et al. Improvement in health and possible reduction in disease activity using endurance exercise in patients with established polymyositis and dermatomyositis: a multicenter randomized controlled trial with a 1-year open extension followup. Arthritis Care Res (Hoboken)
et al. Creatine supplements in patients with idiopathic inflammatory myopathies who are clinically weak after conventional pharmacologic treatment: six-month, double-blind, randomized, placebo controlled trial. Arthritis Rheum.
RD. Treatment of dermatomyositis with methotrexate
. J Am Acad Dermatol
. 1995;32(5 Pt 1):754–757.
JP. Dermatomyositis: diagnosis, evaluation and management. Minerva Med.
RL. Dermatomyositis. Clin Dermatol.
DA. Treatment of dermatomyositis and polymyositis. Rheumatology (Oxford).
T. A Color Guide to Diagnosis and Therapy, Clinical Dermatology, 4th ed. St. Louis, MO: Mosby; 2004.
Y. Interstitial lung disease in myositis: clinical subsets, biomarkers, and treatment. Curr Rheumatol Rep.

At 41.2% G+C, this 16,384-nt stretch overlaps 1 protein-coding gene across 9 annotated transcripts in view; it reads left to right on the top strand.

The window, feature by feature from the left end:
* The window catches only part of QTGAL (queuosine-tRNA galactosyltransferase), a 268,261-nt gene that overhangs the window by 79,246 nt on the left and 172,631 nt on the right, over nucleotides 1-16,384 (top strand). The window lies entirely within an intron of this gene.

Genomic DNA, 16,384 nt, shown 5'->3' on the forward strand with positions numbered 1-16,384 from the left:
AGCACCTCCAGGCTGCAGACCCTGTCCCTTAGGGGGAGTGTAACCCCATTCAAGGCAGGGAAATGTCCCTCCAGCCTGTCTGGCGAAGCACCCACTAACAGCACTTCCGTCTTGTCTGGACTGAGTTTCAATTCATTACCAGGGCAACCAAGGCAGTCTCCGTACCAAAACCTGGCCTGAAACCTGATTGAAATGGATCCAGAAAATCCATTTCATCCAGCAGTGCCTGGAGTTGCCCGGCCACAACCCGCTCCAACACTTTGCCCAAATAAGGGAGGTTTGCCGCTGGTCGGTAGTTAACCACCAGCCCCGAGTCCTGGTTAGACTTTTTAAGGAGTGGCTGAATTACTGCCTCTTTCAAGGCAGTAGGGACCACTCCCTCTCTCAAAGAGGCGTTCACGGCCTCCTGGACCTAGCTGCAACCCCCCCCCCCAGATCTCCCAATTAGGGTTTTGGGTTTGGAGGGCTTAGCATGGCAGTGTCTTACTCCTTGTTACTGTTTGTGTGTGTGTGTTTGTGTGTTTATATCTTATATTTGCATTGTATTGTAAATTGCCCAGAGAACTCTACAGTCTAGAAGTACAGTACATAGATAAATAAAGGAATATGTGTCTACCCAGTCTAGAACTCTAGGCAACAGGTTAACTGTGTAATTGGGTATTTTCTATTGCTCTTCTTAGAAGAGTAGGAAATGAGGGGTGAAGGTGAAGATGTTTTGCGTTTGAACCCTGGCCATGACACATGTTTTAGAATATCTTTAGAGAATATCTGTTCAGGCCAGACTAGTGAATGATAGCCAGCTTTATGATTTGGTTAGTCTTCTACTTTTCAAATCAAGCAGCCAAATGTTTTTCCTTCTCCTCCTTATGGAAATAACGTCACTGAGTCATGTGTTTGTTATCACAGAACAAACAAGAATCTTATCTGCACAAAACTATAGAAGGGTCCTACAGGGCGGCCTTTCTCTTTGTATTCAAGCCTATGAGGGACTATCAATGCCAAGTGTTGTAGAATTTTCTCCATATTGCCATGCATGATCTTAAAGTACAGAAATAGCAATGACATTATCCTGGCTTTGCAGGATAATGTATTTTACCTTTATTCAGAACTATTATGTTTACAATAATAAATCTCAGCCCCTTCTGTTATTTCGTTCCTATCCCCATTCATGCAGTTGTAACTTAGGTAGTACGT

et al. Efficacy of low-dose methotrexate
in the treatment of dermatomyositis skin lesions. Clin Exp Dermatol.
et al. The efficacy of tacrolimus
in patients with refractory dermatomyositis/polymyositis: a systematic review. Clin Rheumatol.
JB. Immunosuppressant and immunomodulatory treatment for dermatomyositis and polymyositis. Cochrane Database Syst Rev. 2005;(3):CD003643.
AN. Malignancy in myositis. Curr Rheumatol Rep.
M. Critical review of the role of intravenous immunoglobulins in idiopathic inflammatory myopathies. Semin Arthritis Rheum
et al. Rituximab
treatment in patients with refractory inflammatory myopathies. Rheumatology.
et al. Rituximab
in the treatment of refractory adult and juvenile dermatomyositis and adult polymyositis: a randomized, placebo-phase trial. Arthritis Rheum.
et al; European Federation of Neurological Societies. Screening for tumors in paraneoplastic syndromes: report of an EFNS Task Force. Eur J Neurol.
et al. Conventional cancer screening versus PET/CT in dermatomyositis/polymyositis. Am J Med.